4 Functional Lighting Considerations For Your Home

Functional Lighting Considerations

At first it may seem like lighting up your home in a functional way is actually a very simple and intuitive task. The truth is that functional lighting fixtures can be a lot harder to choose on your own – professional designers even regard this type of lighting as the “secret sauce” to make personal living more functional, comfortable, and certainly more magnificent. In order to create your own custom lighting plan for your home, there’s a few considerations to keep in mind that will ensure success. Let’s get started:

Functional Living Room Lighting

Granada SP Pendant by Sillux

 

  1. Utilization

It comes as no surprise to us that different lighting is required for rooms of different utilizations, however another key aspect of this consideration is the different areas or “zones” of each room that you’ll be configuring. If you wish to remain attentive in a space centred in focus for work then you want to light up the room brightly, especially in areas you’ll be situated with a pen and paper in hand. If you’re setting the mood for a bubbly bath in a space centred in focus for relaxation, then you want to light up the room with a nice decorative LED fixture that’s dimmable and rated for damp locations.

Modern floor lamp used for zoning a living room

Tolomeo Mega Floor Lamp by Artemide

 

  1. Type

Essentially, there are three basic types of lighting to keep in mind when answering this question. Those three types are general lighting, ambient lighting, and task lighting. Examples of general lighting include overhead chandeliers, pendants, or other ceiling lights. Task lighting is close to the task such as suspended pendants over an area for reading a book or preparing food. Ambient lighting should create a dim environment that makes it possible to calm the mind and body from the eyes inwards. The greatest lighting plans combine all three basic types of lighting so that they collaborate with one another effortlessly between zones and rooms.

Modern Camur LED Linear Suspension Pendant by Cerno

Camur Suspension Pendant by Cerno

 

  1. Brightness

To answer this question, we will be introducing a few guidelines from the IES Lighting Handbook, an official publication of the Illuminating Engineering Society. The reason for this is because LEDs use considerably less power to product the same amount of light as incandescent lights; brightness used to be measured in wattage with incandescent bulbs, whereas now brightness is measured in lumens with LEDs. These guidelines give us a good idea regarding the amount of lumens required to light a task or room:

  • To light a floor with general lighting, IES estimates 20 lumens per square foot. If you’re lighting a 10×10 foot living area for example, you will require 200 lumens (20 lumens x 100 square feet).
  • To light tables and raised surfaces, IES estimates 30 lumens per square foot. If you’re lighting a 6×3 foot dining table, you will require 540 lumens (30 lumens x 18 square feet).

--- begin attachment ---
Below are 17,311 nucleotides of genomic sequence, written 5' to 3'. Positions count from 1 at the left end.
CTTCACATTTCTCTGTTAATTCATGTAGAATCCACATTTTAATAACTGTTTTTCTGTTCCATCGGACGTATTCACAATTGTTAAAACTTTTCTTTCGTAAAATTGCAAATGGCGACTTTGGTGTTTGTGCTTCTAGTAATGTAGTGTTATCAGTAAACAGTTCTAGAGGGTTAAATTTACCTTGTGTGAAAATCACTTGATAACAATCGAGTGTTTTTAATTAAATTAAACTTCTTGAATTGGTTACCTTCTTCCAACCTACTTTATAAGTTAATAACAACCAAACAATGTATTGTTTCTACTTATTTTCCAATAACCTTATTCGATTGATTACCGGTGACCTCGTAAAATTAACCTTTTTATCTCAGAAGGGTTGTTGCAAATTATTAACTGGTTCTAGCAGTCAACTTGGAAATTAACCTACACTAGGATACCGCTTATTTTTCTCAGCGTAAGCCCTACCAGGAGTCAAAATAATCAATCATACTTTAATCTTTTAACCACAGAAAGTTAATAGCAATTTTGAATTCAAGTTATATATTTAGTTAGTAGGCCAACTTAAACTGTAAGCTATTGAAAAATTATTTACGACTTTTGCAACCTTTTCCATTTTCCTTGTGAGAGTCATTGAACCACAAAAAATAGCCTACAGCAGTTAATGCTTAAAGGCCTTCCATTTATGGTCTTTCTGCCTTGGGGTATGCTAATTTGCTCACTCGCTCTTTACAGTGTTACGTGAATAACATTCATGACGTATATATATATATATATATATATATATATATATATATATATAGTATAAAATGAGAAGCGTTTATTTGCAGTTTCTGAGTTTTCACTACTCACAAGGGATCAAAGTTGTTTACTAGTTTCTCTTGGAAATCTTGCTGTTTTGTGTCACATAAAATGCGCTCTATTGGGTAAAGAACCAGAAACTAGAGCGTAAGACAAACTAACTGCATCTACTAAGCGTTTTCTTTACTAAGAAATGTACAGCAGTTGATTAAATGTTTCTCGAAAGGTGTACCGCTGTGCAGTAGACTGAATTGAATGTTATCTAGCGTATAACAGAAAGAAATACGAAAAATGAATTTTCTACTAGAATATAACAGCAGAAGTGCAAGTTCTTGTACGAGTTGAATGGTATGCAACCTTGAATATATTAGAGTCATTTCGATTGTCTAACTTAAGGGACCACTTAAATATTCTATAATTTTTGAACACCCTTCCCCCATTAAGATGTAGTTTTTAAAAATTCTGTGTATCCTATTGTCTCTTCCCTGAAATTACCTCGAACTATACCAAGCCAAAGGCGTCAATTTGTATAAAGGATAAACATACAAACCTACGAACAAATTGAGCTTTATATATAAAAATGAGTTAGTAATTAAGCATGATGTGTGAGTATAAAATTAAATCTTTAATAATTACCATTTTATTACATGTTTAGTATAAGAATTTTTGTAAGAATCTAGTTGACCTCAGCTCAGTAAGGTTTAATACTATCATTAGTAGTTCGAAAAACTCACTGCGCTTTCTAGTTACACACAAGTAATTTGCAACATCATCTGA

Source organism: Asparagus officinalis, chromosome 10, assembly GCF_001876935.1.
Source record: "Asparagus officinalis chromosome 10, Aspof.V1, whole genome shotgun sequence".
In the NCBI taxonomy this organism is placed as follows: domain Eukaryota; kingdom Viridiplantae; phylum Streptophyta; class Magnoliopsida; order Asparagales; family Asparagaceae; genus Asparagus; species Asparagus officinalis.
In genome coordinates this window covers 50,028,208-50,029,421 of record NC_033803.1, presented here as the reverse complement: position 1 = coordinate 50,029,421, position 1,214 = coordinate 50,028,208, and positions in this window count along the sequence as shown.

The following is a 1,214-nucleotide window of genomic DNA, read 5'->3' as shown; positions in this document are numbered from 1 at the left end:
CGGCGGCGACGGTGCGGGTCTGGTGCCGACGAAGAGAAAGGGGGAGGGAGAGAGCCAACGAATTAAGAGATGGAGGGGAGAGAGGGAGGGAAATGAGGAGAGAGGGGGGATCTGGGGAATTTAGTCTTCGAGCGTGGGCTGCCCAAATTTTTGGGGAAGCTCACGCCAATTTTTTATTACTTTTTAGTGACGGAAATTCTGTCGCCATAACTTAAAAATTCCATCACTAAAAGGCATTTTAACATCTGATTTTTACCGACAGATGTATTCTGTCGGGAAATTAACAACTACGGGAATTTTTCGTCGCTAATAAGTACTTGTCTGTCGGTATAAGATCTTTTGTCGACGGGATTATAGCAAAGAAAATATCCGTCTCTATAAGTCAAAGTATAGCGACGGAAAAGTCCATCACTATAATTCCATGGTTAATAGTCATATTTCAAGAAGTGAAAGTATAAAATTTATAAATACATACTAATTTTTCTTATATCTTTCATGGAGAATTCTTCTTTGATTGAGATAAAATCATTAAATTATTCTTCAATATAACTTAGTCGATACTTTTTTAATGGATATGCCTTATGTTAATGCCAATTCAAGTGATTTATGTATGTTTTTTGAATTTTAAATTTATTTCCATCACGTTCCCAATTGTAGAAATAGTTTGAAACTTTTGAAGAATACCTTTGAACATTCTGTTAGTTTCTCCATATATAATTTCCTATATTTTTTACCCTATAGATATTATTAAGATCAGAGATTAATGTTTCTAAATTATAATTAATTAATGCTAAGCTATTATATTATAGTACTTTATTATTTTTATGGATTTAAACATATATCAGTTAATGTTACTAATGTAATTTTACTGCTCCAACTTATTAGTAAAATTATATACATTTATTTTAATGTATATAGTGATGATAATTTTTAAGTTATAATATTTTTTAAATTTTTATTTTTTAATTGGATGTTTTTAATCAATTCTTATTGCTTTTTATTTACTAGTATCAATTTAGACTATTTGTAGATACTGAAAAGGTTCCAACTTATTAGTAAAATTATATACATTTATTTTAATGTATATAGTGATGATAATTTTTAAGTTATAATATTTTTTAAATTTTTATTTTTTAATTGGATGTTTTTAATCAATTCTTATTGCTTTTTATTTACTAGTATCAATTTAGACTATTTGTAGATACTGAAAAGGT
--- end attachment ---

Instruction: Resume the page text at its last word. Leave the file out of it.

• To light a desk with task lighting, IES estimates 50-75 lumens per square foot depending on the task – there is a range with task lighting because different tasks require different levels of brightness. You ideally want to light a kitchen up very well, however that lighting may feel too stark and clinical for a bedroom or powder room.
  1. Colour

Colour should not be considered a purely aesthetic factor in the interior design of a space. Even on its own, colour can be very functional if leveraged effectively. Under the right light, certain fabrics and patterned surfaces can come alive. Conversely, the wrong light will fade and flatten even vibrant colours. As a result, it is very important to choose colour that is suited for specific situations in different rooms and areas.

A key measurement to know when deciding on colour is Degrees Kelvin, which measures the warmth of the light. To help you visualize the scale of this unit of measurement, imagine the warmth of the light is reflected through the yellowness of it, where a high number on the Kelvin scale is whiter and a low number on the Kelvin scale is yellower. A temperature is 2700K is considered “warm white” or “soft white”; most designers recommend 2700K to 3500K for living rooms and bedrooms. For kitchens and bathrooms, many designers opt for a cooler, brighter temperature of 4000k to 4500k.

For best results pair brighter white lights with cool colours like green and blue, and pair warmer yellowing lights with warm tones like yellow and red to keep your colours true.

Degrees Kelvin

 

Although incorporating functional lighting into your home can be a lot harder to do on your own, it’s certainly not impossible. Simply keep these four considerations in mind to make your home more functional, comfortable, and visually compelling. Make sure to check out our Pinterest to view the works of some of the best designers in functional lighting at: https://www.pinterest.ca/casadiluce/

 

 

 

 

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